Edible and Poisonous Mushrooms of the World

Front Cover
Ian Robert Hall
Timber Press, 2003 - Cooking - 371 pages
2 Reviews
Mushrooms are among the most intriguing and striking inhabitants of the natural world, as highly regarded for their distinctive flavors and uses in cooking and medicine as for their sometimes strange, often beautiful shapes and forms. Some are medicinal, others poisonous or even lethal. Edible and Poisonous Mushrooms of the World is a well-rounded look at mushrooms, including their cultivation, ethnobotanical uses, and the fascinating roles they play in nature. The authors provide expert advice on how to identify and distinguish between edible and poisonous wild mushrooms and how to record important details, with suggestions for taking photographs and preparing spore prints. More than 250 stunning photographs accompany the text. Truly international in its coverage, this engaging introduction to the world of mushrooms will appeal to naturalists, students, photographers, chefs, hikers, and potential growers from around the world.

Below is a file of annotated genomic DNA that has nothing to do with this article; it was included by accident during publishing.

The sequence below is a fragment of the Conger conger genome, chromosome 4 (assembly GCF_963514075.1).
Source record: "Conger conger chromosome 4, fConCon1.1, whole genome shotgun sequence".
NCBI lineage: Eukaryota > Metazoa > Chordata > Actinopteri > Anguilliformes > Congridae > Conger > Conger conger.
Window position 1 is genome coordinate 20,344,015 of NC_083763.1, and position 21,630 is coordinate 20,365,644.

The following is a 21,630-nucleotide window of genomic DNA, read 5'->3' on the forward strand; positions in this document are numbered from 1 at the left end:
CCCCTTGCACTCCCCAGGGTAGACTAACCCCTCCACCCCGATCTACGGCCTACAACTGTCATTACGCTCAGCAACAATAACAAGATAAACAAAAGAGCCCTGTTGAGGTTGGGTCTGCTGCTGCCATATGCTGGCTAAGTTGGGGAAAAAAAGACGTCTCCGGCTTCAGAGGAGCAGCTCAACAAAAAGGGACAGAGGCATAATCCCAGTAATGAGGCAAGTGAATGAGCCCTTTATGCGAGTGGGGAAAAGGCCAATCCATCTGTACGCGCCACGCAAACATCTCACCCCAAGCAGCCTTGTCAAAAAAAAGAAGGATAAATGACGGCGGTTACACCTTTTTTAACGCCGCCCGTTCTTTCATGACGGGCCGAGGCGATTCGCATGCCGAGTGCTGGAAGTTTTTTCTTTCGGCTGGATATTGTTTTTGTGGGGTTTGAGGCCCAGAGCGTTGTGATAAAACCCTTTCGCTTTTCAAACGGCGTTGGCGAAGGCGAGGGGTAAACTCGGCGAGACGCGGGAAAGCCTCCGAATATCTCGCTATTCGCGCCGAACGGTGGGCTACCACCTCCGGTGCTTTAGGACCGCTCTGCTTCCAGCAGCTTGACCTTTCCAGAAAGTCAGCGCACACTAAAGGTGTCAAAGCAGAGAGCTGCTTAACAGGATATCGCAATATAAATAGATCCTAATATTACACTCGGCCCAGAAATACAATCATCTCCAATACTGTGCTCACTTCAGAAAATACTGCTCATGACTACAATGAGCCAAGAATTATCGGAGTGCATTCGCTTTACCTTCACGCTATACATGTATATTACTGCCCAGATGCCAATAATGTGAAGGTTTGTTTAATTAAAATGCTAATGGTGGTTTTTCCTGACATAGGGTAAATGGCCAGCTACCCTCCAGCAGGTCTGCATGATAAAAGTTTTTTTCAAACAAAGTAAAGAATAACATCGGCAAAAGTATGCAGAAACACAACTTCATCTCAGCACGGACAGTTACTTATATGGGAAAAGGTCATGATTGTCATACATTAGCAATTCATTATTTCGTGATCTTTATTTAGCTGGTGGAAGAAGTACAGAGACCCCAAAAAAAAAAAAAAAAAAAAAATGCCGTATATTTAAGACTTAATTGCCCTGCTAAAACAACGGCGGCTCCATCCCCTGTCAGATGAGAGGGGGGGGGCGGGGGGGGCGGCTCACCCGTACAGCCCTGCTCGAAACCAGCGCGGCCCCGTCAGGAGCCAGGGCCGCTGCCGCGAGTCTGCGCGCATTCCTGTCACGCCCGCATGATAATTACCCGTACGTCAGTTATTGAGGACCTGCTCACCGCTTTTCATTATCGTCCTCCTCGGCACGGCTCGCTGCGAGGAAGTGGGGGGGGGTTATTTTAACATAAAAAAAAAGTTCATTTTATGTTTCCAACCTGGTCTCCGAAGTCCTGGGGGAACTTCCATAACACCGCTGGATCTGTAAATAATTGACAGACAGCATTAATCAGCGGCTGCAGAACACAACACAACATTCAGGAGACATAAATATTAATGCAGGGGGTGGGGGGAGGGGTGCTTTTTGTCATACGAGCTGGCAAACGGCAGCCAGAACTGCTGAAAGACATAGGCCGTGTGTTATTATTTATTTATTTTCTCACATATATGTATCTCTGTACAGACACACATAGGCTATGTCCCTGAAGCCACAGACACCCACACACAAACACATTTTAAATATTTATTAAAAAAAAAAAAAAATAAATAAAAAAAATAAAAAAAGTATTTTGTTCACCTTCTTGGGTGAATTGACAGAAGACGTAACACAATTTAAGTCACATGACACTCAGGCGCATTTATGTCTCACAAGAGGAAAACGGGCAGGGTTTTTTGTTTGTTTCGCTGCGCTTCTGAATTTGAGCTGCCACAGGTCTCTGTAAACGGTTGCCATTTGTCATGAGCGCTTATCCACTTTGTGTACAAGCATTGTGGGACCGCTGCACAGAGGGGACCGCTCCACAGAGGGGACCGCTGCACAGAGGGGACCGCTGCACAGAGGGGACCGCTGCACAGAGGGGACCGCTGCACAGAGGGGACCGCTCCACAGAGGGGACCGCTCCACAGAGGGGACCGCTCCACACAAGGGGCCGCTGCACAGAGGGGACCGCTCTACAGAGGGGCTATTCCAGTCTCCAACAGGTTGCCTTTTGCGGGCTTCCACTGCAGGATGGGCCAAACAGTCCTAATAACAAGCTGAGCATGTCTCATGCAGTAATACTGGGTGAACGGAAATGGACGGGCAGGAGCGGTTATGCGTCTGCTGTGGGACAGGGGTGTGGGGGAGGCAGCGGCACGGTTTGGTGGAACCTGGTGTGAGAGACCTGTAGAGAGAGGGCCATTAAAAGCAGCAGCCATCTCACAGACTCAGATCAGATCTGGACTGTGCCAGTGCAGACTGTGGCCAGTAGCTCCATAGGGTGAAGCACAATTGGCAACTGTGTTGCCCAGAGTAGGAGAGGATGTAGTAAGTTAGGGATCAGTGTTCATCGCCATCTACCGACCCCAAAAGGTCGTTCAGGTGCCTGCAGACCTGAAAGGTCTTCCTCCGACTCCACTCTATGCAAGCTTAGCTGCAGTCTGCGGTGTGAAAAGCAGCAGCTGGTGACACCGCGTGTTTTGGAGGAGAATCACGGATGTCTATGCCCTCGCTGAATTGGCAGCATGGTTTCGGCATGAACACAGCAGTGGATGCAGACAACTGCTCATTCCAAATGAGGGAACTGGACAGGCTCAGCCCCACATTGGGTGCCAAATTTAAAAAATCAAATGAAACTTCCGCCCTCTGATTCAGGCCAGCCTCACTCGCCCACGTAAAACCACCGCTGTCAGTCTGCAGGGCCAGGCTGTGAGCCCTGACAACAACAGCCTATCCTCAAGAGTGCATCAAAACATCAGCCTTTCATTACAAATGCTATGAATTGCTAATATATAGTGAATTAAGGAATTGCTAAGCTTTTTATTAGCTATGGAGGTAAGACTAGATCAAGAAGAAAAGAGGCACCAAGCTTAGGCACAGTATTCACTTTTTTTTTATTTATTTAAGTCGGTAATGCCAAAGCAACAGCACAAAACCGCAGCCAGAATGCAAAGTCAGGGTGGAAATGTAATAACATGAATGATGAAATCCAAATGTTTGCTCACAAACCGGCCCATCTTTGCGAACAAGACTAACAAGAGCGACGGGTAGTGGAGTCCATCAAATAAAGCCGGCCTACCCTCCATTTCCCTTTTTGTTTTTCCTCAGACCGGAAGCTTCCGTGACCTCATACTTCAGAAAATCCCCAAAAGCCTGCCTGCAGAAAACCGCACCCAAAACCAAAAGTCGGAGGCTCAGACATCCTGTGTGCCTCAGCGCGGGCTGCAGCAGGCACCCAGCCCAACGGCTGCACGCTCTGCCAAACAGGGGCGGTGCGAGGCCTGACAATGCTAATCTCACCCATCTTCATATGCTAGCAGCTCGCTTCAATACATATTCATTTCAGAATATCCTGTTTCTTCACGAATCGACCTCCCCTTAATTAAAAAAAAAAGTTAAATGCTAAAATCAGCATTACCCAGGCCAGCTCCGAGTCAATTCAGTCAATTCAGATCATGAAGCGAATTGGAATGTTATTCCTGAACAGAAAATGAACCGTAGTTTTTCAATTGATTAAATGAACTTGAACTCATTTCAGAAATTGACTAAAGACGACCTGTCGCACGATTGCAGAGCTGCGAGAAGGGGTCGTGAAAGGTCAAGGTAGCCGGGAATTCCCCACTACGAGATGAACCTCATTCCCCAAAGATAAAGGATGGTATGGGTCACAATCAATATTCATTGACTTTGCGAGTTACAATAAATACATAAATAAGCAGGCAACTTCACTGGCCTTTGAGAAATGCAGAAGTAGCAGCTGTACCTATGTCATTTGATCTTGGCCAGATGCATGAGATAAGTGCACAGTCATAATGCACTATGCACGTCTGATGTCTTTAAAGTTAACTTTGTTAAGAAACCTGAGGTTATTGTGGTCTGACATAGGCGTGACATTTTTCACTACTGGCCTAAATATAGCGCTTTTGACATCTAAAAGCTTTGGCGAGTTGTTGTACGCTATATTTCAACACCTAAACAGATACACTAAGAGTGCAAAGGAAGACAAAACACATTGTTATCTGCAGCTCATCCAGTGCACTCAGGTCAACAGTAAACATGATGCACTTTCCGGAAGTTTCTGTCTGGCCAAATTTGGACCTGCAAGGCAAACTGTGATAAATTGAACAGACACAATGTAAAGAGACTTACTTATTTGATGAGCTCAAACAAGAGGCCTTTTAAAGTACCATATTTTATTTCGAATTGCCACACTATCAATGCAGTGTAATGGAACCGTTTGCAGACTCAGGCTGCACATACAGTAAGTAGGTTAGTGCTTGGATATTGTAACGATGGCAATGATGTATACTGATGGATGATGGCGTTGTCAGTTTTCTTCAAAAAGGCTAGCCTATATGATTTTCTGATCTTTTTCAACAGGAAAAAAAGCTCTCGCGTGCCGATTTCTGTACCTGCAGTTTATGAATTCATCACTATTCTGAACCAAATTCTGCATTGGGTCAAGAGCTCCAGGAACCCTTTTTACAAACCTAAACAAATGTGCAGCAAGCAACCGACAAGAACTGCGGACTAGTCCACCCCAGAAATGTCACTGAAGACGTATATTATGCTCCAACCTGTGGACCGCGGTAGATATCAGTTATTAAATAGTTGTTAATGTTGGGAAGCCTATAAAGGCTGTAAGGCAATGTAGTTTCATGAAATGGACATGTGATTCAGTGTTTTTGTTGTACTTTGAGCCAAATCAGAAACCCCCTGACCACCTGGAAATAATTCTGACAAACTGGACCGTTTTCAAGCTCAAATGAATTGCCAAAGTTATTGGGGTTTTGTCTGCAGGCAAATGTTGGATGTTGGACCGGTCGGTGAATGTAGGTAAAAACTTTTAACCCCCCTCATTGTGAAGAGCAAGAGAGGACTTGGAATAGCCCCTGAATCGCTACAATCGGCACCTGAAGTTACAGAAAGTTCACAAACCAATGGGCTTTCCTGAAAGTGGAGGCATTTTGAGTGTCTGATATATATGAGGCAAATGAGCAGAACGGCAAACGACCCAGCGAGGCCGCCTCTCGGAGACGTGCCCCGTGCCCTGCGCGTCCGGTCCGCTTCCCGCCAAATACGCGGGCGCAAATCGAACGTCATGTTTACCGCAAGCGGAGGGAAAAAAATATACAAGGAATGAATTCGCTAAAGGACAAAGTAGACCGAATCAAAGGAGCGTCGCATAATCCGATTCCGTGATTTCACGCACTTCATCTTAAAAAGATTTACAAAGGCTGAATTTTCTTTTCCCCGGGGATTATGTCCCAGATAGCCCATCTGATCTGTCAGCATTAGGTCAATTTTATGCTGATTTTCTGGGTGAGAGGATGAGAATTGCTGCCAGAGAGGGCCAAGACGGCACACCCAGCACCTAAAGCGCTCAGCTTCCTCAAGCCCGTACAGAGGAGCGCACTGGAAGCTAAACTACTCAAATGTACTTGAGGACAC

What people are saying - Write a review

Review: Edible and Poisonous Mushrooms of the World

User Review  - David - Goodreads

Great little book which covers much of the world despite growing out of an Australian new Zealand work. Not the best book for identification but it does have the basic keys for visible identification ... Read full review

References to this book

About the author (2003)

Ian R. Hall has traveled widely and his knowledge of mushroom cultivation is international in scope. His firm, Truffles & Mushrooms Consulting Ltd., aims to further the cultivation of edible ectomycorrhizal mushrooms. He also directs the activities of Symbiotic Systems N.Z. Ltd, a company that studies the beneficial effects of mycorrhizas in forestry. Hall has published on a variety of topics in addition to edible mushrooms and mycorrhizas, including the pathology of grasses oversown into tussock grasslands and greenhouse design. He completed his PhD at New Zealand's Otago University, where he studied with Geoff Baylis. After his post-doctoral fellowship with Jim Gerdemann at Illinois University, Hall returned to New Zealand to work as an applied mycologist and plant pathologist with the Ministry of Agriculture and Fisheries (MAF Technology).

Bibliographic information